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Johannes BRAHMS (1833-1897)
Complete Chamber Music for Clarinet
CD 1

Sonata No. 1 in F minor for clarinet and piano, Op.120, No. 1 (1894) [22:41]
Sonata No. 2 in E flat major for clarinet and piano, Op.120, No. 2 (1894) [20:21]
CD 2

Trio in A major for clarinet, cello and piano, Op.114 (1891) [25:29]
Quintet in B minor for clarinet and string quartet, Op.115 (1891) [27:38]
Hans Christian Bræin (clarinet); Håvard Gimse (piano); Atle Sponberg (violin); Per Kristian Skalstad (violin);
Nora Taksdal (viola); Anne Britt Sævig Årdal (cello); Bjørg Værnes Lewis (cello) (Op. 114)
rec. March 2003, December 2004, Sofienberg Church, Oslo, Norway. DDD
SIMAX CLASSICS PSC 1259 [43.02 + 53.07]



This Simax release of Brahmsís Complete Chamber Music for Clarinet features Hans Christian Bræin, who we are told is "Norwayís foremost clarinettist". The son of the Norwegian composer Edvard Fliflet Bræin (1924-1976), Hans Christian was a principal clarinettist with the Oslo Philharmonic Orchestra for two periods in the 1970s and 1990s and also served as a member of the Oslo Sinfonietta. For ten years in the 1980s Bræin was a member of the Danish Esbjerg Music Ensemble. At present Bræin holds the position of professor at the Norwegian Academy of Music, is a permanent member of the Cikada Ensemble and performs regularly with the Norwegian Chamber Orchestra.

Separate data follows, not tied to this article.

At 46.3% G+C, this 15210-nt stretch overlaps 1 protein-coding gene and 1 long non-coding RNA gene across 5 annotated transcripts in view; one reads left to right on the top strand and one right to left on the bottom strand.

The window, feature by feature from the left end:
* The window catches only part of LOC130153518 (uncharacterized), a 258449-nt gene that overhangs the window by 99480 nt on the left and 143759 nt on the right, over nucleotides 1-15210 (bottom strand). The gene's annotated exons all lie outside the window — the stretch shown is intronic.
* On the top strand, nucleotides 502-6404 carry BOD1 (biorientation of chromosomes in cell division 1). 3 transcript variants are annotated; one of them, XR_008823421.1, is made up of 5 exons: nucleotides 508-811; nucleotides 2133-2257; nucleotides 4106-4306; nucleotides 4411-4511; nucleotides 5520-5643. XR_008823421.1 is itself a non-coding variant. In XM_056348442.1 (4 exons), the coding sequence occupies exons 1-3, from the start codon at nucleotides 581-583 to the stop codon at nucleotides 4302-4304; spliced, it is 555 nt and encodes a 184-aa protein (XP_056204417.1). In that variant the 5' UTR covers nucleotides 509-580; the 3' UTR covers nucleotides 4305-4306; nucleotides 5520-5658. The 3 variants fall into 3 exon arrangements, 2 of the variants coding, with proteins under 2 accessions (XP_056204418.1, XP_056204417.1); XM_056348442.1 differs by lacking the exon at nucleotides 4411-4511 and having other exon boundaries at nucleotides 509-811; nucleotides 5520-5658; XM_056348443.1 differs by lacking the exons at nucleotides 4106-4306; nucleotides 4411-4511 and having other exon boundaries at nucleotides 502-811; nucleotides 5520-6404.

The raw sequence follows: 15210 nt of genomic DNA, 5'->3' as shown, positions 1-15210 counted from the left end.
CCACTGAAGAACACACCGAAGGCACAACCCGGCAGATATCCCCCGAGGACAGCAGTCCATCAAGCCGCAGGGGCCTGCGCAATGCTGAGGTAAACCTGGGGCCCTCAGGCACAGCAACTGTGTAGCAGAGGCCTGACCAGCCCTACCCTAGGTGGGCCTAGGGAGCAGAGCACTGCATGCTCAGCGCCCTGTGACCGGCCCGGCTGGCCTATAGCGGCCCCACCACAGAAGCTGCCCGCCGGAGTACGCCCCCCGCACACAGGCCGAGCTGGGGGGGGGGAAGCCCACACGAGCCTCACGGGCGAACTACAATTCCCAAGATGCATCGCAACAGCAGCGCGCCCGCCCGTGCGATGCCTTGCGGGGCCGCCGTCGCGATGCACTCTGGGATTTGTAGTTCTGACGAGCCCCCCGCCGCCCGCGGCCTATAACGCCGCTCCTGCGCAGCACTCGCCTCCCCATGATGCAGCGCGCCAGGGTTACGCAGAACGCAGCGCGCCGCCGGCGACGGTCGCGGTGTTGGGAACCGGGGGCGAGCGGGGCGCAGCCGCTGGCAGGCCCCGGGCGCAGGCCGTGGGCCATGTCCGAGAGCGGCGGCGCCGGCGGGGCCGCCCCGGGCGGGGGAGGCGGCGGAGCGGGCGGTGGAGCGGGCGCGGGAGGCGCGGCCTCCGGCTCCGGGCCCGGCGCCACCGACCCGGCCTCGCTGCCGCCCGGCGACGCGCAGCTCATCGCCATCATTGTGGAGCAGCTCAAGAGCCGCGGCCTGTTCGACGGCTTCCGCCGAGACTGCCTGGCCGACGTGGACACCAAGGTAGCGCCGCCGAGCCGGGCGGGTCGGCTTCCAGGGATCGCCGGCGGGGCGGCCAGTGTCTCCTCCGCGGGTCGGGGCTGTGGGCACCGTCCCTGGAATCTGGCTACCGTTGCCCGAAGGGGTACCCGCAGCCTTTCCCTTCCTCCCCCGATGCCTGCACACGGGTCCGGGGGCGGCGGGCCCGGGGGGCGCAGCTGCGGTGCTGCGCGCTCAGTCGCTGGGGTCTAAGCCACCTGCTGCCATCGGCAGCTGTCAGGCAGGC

Hans Christian Bræin has clearly carefully assembled an exquisite group of musicians for this Simax recording. He is accompanied in the two Clarinet Sonatas by the pianist Håvard Gimse, and for the Clarinet Trio both are joined by cellist Bjørg Værnes Lewis. Atle Sponberg leads the players for the Quintet accompanied by Bræin, violinist Per Kristian Skalstad, violist Nora Taksdal and cellist Anne Britt Sævig Årdal.

In an Indian summer of creativity towards the end of his career, Johannes Brahms composed in 1891 the Clarinet Trio and the Clarinet Quintet. Three years later there followed the two Clarinet (Viola) Sonatas. All the scores were especially composed for Richard Mühlfeld, the popular virtuoso clarinettist and principal of the Meiningen Orchestra, whose playing had been an inspiration to the aging Brahms. The legacy of Brahmsís association with Mühlfeld is that all four works rank among the supreme masterpieces of the clarinet repertoire and represent the purest distillation of Brahmsís thought in the chamber music medium.

The Quintet, cast in four movements, is in fact the last really expansive piece that Brahms wrote. It is a work of autumnal beauty. Here we find the serene contemplations of a man whose life is behind him and is given to introspection and quiet reminiscence. Bræin and his group in the opening movement allegro are gentle and sensitively unassertive. They evoke an atmosphere of profound nature-mysticism in the magnificent adagio. I love the way the players provide a carefree ambling mood in the serenade-like andantino and in the con moto - finale they perform with a sense of gentility and nostalgia, communicating an underlying sombre colouring. This fine performance is right up there with the best available versions. For their satisfying and refined playing I still prefer the account from clarinettist Herbert Stähr and members of the Berlin Philharmonic Octet on Philips Duo 446 172-2.